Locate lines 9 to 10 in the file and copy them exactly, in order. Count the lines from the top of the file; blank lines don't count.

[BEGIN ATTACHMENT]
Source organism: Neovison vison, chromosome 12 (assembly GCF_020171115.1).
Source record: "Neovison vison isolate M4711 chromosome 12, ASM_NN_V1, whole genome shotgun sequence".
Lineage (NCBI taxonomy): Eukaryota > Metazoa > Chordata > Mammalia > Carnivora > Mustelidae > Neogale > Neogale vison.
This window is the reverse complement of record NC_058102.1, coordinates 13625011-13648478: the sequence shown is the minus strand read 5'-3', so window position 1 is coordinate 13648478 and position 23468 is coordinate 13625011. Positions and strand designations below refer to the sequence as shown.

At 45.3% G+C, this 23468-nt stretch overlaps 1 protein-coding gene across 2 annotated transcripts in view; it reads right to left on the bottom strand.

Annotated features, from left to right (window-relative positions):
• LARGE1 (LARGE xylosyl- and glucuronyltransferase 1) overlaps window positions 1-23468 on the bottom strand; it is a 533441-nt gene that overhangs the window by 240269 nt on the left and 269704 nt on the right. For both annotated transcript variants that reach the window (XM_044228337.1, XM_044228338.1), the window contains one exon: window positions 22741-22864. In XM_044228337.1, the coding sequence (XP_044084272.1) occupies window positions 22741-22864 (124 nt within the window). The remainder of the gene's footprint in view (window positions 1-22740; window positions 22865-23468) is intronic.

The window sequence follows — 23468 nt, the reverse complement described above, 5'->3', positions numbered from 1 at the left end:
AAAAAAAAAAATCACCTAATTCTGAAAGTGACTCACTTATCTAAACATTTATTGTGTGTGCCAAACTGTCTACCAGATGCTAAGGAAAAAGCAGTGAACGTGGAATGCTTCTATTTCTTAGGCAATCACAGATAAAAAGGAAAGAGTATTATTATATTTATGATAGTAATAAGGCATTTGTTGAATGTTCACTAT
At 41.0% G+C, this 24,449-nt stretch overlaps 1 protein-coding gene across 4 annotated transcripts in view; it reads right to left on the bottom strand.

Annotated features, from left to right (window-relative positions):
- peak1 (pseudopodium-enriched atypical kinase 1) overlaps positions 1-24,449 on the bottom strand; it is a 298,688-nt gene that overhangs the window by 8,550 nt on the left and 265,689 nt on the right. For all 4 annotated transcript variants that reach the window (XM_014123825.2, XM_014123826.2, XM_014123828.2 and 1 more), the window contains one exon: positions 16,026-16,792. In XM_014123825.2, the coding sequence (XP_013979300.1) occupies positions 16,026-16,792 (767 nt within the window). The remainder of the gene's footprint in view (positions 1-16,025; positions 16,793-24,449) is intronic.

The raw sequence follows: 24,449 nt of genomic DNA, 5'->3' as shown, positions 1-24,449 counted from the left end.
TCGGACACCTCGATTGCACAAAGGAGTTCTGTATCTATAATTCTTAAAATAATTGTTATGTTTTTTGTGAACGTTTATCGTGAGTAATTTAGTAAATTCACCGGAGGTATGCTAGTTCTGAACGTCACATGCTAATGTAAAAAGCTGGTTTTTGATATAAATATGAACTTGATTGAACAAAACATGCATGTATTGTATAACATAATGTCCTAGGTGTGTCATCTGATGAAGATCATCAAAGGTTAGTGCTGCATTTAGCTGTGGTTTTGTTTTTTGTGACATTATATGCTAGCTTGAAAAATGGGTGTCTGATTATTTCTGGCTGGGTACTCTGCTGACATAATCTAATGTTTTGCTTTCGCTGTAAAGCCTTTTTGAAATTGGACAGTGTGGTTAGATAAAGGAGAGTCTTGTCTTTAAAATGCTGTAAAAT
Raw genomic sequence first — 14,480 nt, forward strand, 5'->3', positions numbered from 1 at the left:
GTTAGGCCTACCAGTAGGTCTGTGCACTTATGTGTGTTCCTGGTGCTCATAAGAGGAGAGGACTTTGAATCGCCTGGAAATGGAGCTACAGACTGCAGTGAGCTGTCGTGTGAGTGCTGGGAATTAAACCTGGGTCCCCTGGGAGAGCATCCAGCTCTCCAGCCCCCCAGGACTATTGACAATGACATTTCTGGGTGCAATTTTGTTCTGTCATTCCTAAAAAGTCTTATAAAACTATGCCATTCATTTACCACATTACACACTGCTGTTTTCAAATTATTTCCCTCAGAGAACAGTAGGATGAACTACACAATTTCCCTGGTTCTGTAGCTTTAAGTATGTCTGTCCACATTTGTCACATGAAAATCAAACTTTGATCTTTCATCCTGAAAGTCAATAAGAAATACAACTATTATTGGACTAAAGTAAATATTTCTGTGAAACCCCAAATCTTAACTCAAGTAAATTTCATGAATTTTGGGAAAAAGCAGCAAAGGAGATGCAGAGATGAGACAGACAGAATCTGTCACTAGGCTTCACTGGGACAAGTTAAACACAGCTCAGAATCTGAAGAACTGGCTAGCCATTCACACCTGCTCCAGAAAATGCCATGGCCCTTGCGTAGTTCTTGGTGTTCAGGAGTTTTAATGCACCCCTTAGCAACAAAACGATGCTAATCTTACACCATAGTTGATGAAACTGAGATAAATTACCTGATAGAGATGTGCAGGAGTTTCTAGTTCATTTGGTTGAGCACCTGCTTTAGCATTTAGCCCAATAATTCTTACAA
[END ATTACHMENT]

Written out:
AAAAAAAAAAATCACCTAATTCTGAAAGTGACTCACTTATCTAAACATTTATTGTGTGTGCCAAACTGTCTACCAGATGCTAAGGAAAAAGCAGTGAACGTGGAATGCTTCTATTTCTTAGGCAATCACAGATAAAAAGGAAAGAGTATTATTATATTTATGATAGTAATAAGGCATTTGTTGAATGTTCACTAT
At 41.0% G+C, this 24,449-nt stretch overlaps 1 protein-coding gene across 4 annotated transcripts in view; it reads right to left on the bottom strand.